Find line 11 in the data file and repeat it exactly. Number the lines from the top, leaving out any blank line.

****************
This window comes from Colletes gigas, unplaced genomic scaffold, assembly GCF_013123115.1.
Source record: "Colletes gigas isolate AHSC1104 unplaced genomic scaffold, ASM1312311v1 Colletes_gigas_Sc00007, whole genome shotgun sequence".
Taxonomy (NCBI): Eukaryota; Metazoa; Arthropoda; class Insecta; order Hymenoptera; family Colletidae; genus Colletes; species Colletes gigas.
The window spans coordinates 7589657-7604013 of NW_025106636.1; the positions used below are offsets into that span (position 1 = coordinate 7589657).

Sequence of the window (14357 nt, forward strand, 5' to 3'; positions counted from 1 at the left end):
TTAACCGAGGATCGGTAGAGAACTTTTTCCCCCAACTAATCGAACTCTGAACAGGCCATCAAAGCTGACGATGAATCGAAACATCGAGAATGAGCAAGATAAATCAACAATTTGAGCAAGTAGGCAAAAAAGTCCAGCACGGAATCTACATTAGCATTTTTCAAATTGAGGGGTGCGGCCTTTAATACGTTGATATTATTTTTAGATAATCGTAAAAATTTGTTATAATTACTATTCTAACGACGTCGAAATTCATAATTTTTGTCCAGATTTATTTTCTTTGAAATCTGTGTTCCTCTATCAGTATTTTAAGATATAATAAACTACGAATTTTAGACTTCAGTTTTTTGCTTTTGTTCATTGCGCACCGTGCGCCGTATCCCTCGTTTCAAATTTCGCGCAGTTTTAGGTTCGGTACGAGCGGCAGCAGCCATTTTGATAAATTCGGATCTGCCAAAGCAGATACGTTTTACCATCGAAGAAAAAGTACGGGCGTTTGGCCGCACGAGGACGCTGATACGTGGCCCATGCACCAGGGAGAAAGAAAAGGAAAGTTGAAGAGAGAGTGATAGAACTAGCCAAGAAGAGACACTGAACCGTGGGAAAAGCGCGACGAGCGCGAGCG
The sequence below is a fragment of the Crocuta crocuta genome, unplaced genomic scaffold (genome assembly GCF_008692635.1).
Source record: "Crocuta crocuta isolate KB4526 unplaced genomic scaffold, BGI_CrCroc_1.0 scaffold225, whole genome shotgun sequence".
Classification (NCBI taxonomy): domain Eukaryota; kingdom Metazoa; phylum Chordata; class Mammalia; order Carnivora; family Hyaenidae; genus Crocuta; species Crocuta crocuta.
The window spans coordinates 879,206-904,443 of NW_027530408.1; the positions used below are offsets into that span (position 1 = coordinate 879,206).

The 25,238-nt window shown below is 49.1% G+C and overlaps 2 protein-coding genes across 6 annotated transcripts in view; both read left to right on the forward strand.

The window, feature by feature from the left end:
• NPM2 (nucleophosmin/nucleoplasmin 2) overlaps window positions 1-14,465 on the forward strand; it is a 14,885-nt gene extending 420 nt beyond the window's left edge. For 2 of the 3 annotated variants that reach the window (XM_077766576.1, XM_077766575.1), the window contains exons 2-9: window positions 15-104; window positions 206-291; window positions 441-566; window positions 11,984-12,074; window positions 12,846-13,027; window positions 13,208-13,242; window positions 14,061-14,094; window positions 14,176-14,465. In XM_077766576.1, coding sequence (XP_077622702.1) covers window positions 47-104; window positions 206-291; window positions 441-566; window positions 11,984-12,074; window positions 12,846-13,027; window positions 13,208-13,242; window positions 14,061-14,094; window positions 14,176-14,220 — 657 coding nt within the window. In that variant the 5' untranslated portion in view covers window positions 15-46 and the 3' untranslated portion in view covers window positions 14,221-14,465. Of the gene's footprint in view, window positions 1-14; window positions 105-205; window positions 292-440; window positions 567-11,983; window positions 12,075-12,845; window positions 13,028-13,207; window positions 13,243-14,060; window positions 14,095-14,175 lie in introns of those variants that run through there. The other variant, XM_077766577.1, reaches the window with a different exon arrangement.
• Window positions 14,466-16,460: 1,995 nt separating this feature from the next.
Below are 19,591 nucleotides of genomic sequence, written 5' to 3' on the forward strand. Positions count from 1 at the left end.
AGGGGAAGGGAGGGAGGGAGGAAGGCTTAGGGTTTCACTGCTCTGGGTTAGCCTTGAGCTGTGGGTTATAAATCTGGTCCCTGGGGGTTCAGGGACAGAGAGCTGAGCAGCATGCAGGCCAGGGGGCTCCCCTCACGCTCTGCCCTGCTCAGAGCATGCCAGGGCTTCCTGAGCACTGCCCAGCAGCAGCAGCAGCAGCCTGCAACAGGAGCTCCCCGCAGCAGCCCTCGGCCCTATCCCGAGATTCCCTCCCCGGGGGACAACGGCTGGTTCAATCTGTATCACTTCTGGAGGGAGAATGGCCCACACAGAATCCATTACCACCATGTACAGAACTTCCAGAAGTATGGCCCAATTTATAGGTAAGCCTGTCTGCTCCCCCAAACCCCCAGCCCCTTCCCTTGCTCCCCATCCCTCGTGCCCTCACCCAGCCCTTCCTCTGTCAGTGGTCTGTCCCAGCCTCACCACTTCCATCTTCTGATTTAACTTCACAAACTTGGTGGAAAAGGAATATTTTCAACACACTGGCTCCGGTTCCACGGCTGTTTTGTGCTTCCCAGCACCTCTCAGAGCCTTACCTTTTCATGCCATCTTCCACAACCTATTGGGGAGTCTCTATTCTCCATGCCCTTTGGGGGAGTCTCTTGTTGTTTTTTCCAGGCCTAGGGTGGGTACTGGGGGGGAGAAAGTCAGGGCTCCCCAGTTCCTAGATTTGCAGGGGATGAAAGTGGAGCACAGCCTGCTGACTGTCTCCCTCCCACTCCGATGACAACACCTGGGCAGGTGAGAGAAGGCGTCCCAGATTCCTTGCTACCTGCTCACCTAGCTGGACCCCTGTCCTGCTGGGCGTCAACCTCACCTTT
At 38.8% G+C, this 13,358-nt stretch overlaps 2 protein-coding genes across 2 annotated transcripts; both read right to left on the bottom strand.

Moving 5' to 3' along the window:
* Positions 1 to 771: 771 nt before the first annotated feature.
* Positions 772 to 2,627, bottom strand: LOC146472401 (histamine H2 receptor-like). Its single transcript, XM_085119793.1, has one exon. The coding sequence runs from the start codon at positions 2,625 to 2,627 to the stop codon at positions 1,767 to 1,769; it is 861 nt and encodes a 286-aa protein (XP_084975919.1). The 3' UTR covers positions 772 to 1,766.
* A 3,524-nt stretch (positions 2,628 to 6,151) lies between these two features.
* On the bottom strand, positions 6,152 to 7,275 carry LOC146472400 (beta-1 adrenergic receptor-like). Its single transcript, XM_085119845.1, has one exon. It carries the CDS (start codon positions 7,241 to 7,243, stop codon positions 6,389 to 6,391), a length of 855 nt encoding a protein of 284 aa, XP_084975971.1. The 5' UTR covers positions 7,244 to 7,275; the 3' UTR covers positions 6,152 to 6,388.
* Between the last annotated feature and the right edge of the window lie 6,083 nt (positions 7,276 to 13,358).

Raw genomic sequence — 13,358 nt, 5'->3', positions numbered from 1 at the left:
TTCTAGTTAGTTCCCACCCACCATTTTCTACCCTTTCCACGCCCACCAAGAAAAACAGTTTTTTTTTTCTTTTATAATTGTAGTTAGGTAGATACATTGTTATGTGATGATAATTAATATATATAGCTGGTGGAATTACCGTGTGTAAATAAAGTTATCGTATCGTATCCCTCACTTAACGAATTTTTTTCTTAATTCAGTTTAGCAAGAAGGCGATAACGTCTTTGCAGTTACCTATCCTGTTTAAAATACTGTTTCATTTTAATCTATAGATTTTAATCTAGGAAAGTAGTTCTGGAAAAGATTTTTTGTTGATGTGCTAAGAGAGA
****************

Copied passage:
The 25,238-nt window shown below is 49.1% G+C and overlaps 2 protein-coding genes across 6 annotated transcripts in view; both read left to right on the forward strand.